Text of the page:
As tropical plants, corpse flowers require humid, warm conditions to survive. They favor 750–800°F temperatures with 80%–90% humidity. You will need to spritz your plant daily or place it in an area with a humidifier to achieve that humidity.
The corm will need to be gently transplanted into a bigger pot once the stem and leaf die and it goes into dormancy since it gets bigger every year. A flower-producing corm at maturity weighs roughly 50 pounds. Additionally, it will keep expanding after that. When handling the corm, you must be cautious not to scratch or cut it. Any injury makes it vulnerable to disease, which can be fatal. Additionally, you should report it promptly to prevent drying out and death.
Regular potting soil with perlite or peat moss added for drainage is an option. Drainage is crucial to prevent the corm from rotting. Keep the ground damp but not soggy. To stop disease and insects from entering the pots via an opening for drainage in the bottom, many individuals keep the pots lifted off of the ground.
When the corm grows rapidly, you can feed it slow-release fertilizer; however, you should stop feeding it once it enters its dormant state.
Corpse flowers are what are referred to as “understory plants” in the wild. This indicates that they develop in the shade of bushes in the forest as opposed to open glades in which they receive direct sunlight. For this reason, cultivate your corpse flower in partial shade as opposed to bright sunshine to replicate its natural habitat. Place it beneath a tree or in a shaded area if you decide to leave it outside during the summer.
Your plant will get taller and taller as it develops. Your plant will eventually require a space with a ceiling height of 10 to 30 feet.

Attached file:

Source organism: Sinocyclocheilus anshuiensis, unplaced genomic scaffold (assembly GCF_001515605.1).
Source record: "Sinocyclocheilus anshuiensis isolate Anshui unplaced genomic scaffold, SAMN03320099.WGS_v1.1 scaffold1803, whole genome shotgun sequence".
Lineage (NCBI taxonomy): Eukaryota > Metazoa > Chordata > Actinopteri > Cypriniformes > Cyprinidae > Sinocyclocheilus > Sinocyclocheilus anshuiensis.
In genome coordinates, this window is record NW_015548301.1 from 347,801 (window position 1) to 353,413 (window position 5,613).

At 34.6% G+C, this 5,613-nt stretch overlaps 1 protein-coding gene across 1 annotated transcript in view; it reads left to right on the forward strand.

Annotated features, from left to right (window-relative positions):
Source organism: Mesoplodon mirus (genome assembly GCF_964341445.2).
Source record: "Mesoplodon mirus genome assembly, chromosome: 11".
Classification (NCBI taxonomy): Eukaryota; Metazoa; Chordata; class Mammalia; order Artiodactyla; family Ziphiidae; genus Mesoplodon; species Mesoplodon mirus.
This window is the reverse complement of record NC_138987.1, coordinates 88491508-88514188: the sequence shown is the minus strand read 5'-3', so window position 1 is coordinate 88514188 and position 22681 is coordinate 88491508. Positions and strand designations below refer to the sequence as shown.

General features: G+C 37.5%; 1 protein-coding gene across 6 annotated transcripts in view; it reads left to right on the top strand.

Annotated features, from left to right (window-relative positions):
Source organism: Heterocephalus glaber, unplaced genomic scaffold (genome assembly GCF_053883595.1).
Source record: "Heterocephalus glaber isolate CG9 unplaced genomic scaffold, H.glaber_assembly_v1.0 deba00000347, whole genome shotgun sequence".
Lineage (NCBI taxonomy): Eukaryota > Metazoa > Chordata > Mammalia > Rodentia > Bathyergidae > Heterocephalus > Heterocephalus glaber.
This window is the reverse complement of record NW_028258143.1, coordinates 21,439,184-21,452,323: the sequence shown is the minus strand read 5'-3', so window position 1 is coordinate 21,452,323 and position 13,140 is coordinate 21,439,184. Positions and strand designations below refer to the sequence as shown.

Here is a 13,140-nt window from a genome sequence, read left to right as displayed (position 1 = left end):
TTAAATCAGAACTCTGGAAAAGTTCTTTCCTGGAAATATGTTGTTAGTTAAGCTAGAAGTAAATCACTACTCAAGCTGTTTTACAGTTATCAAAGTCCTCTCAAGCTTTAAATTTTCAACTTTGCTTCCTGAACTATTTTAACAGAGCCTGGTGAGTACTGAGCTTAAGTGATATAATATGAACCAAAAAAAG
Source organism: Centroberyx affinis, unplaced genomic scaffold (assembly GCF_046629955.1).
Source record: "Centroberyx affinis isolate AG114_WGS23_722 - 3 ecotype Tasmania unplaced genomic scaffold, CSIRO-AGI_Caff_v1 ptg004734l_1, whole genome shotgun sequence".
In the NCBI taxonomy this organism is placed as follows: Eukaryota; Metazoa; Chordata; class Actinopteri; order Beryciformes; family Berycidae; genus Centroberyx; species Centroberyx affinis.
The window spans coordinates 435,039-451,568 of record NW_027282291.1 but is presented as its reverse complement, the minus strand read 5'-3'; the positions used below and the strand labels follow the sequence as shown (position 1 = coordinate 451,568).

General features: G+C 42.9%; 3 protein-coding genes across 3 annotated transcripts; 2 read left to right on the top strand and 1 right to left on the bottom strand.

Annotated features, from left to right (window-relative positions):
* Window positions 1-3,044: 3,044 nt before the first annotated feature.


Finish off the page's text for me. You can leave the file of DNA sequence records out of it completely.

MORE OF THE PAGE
You Can Grow a Corpse Flower From a Leaf Cutting
To start your own corpse flower, you may obtain a cutting (with permission!) from one of the leaves if you know someone who already has one. A 1 to 2-foot portion of a leaf with a Y-shaped vein should be cut, and the cut edge should be dipped in rooting hormone. Put the cutting in soil and store it in a warm, damp area. A corm will have formed and start to sprout leaves in around 9 months. You’ll get compensated with a blossom in 8 to 10 years.
Corpse Flower Care
Funeral Flower Care Is it possible to grow a corpse flower indoors? Yes, however for the best outcomes, you must be aware of a few crucial factors: In the wild, these plants grow in the understory, thus they would require strong indirect light or, at most, dappled sun. These plants prefer 70 to 90% humidity because they are native to the Sumatran jungle. Make sure to keep corpse flowers from getting much colder than 60 F (18 C). Ideal daytime temperatures should range from 24 to 32 C (75 to 90 F).
The one leaf that the corpse flower produces, albeit enormous, is all there is! The petiole and leaf will decay away at the conclusion of each growing season. Now is the time to remove the corm from the pot, wash the soil off, and repot it in a bigger pot. Avoid nicking the corm or it will rot. According to legend, the plant won’t begin to bloom until the corm weighs 40–50 pounds (18–23 kg).
Never let a corpse flower totally dry out as this can cause it to become dormant. Water it once again after letting the surface dry up a little. On the other hand, avoid letting this plant become overly moist or sit in water. Make sure you have enough space to cultivate this plant. Given the conditions you provide, it can grow to a height of 10 feet (3 meters) or more per year.
During the growing season, you can fertilize (diluted) with each watering. During the active growing season, you can topdress with a natural fertilizer a few times if you’d like. When development slows toward the conclusion of the growing season, stop fertilizing.
Even though the corpse flower houseplant is an oddity, if you can get it to bloom in your house after 8–10 years, that would be remarkable. If this does happen, keep these two things in mind: Only 48 hours pass throughout the inflorescence. However, this can be a positive thing since the smell might make you want to go outside!